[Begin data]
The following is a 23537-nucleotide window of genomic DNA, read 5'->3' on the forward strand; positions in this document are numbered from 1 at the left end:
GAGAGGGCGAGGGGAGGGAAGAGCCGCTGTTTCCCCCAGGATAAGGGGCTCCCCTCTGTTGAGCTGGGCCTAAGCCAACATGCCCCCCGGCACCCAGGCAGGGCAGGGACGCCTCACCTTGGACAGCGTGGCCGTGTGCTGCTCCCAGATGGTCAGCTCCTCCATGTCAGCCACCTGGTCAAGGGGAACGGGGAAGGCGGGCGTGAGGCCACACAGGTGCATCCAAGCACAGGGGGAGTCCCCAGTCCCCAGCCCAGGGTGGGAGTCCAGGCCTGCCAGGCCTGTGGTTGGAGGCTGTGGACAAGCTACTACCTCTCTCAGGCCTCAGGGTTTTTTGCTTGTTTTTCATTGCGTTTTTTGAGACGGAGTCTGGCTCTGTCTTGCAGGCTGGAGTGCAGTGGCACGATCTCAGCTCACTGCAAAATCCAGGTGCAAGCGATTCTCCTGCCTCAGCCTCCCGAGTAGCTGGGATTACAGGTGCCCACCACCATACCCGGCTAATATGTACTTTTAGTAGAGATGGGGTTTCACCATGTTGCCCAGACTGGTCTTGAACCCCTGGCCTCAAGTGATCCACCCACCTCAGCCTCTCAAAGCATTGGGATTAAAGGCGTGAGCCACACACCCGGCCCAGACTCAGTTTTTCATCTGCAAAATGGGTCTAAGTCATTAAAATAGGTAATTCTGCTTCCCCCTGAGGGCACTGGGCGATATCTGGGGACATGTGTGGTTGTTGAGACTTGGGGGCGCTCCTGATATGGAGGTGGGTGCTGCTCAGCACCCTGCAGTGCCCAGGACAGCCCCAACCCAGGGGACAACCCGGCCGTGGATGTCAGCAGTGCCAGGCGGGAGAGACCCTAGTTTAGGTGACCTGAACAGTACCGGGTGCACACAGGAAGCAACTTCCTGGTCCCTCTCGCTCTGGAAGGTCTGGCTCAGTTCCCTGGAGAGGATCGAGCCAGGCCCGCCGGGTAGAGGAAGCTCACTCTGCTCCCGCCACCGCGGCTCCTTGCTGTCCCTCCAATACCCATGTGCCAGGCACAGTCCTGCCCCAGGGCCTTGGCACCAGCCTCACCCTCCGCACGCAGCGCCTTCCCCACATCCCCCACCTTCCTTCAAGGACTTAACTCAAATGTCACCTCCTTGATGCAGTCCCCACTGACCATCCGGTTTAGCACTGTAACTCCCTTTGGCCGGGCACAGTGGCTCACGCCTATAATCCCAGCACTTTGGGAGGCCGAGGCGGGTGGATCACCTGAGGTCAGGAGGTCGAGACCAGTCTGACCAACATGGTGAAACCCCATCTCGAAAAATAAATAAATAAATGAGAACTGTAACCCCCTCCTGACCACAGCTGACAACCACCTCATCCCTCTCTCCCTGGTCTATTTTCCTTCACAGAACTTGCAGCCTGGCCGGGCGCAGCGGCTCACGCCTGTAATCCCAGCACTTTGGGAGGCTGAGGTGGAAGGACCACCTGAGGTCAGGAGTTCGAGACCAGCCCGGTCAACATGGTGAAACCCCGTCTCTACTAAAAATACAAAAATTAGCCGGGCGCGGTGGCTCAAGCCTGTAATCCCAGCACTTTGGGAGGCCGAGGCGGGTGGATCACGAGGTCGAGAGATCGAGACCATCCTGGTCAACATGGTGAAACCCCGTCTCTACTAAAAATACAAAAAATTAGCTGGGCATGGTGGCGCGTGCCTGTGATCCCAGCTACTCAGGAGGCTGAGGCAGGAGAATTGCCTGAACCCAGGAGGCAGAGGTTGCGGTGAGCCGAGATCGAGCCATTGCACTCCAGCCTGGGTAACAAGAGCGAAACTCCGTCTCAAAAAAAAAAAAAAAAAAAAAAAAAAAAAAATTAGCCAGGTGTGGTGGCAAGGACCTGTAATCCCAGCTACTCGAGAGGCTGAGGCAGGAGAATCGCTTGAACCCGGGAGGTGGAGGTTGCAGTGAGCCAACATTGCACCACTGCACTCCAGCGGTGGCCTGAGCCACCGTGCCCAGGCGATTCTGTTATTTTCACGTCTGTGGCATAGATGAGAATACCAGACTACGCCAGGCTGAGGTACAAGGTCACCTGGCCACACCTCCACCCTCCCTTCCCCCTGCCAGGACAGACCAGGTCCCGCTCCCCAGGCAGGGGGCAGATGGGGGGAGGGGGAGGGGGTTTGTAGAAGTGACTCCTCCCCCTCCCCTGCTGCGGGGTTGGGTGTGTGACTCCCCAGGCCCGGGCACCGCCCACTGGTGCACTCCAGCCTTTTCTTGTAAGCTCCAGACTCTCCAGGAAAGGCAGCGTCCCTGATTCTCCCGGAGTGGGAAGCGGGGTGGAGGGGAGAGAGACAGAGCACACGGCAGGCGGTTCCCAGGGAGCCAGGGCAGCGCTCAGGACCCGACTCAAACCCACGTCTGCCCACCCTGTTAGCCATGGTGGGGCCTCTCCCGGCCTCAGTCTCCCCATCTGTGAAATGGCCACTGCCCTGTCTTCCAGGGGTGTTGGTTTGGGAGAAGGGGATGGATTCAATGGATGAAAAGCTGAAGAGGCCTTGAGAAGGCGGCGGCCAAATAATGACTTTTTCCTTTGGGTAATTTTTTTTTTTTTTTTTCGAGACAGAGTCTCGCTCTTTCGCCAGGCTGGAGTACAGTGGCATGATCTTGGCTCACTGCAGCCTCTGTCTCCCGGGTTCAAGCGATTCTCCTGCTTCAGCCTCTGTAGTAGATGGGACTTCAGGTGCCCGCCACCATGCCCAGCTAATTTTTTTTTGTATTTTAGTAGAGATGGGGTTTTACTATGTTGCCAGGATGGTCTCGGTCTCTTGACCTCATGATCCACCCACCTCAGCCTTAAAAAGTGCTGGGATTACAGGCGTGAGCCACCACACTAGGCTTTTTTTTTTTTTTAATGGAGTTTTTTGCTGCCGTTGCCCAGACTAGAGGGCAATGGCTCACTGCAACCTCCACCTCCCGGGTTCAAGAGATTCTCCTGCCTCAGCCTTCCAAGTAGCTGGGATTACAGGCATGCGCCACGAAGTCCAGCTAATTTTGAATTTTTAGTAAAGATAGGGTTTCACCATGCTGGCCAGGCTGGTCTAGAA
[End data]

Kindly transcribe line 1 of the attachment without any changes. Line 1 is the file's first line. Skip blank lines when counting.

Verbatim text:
The following is a 23537-nucleotide window of genomic DNA, read 5'->3' on the forward strand; positions in this document are numbered from 1 at the left end: